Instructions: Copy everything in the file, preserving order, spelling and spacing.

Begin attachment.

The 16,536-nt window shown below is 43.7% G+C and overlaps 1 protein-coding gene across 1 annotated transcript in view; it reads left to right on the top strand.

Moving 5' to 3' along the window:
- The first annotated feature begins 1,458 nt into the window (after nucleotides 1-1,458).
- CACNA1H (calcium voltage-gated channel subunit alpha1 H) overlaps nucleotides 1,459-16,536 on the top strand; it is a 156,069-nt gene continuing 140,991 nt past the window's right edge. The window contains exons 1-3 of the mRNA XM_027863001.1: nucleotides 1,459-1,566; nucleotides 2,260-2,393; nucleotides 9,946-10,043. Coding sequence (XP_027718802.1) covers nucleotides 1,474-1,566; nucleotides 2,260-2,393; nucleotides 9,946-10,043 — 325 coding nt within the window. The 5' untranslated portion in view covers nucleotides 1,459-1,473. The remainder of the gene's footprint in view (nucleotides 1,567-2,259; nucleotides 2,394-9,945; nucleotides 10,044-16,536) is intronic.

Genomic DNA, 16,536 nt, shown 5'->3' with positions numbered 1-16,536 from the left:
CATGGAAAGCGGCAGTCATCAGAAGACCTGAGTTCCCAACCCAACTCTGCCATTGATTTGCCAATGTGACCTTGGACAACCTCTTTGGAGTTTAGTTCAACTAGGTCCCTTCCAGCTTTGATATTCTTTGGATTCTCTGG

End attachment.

The 16,536-nt window shown below is 43.7% G+C and overlaps 1 protein-coding gene across 1 annotated transcript in view; it reads left to right on the top strand.

Moving 5' to 3' along the window:
- The first annotated feature begins 1,458 nt into the window (after nucleotides 1-1,458).
- CACNA1H (calcium voltage-gated channel subunit alpha1 H) overlaps nucleotides 1,459-16,536 on the top strand; it is a 156,069-nt gene continuing 140,991 nt past the window's right edge. The window contains exons 1-3 of the mRNA XM_027863001.1: nucleotides 1,459-1,566; nucleotides 2,260-2,393; nucleotides 9,946-10,043. Coding sequence (XP_027718802.1) covers nucleotides 1,474-1,566; nucleotides 2,260-2,393; nucleotides 9,946-10,043 — 325 coding nt within the window. The 5' untranslated portion in view covers nucleotides 1,459-1,473. The remainder of the gene's footprint in view (nucleotides 1,567-2,259; nucleotides 2,394-9,945; nucleotides 10,044-16,536) is intronic.

Genomic DNA, 16,536 nt, shown 5'->3' with positions numbered 1-16,536 from the left:
CATGGAAAGCGGCAGTCATCAGAAGACCTGAGTTCCCAACCCAACTCTGCCATTGATTTGCCAATGTGACCTTGGACAACCTCTTTGGAGTTTAGTTCAACTAGGTCCCTTCCAGCTTTGATATTCTTTGGATTCTCTGG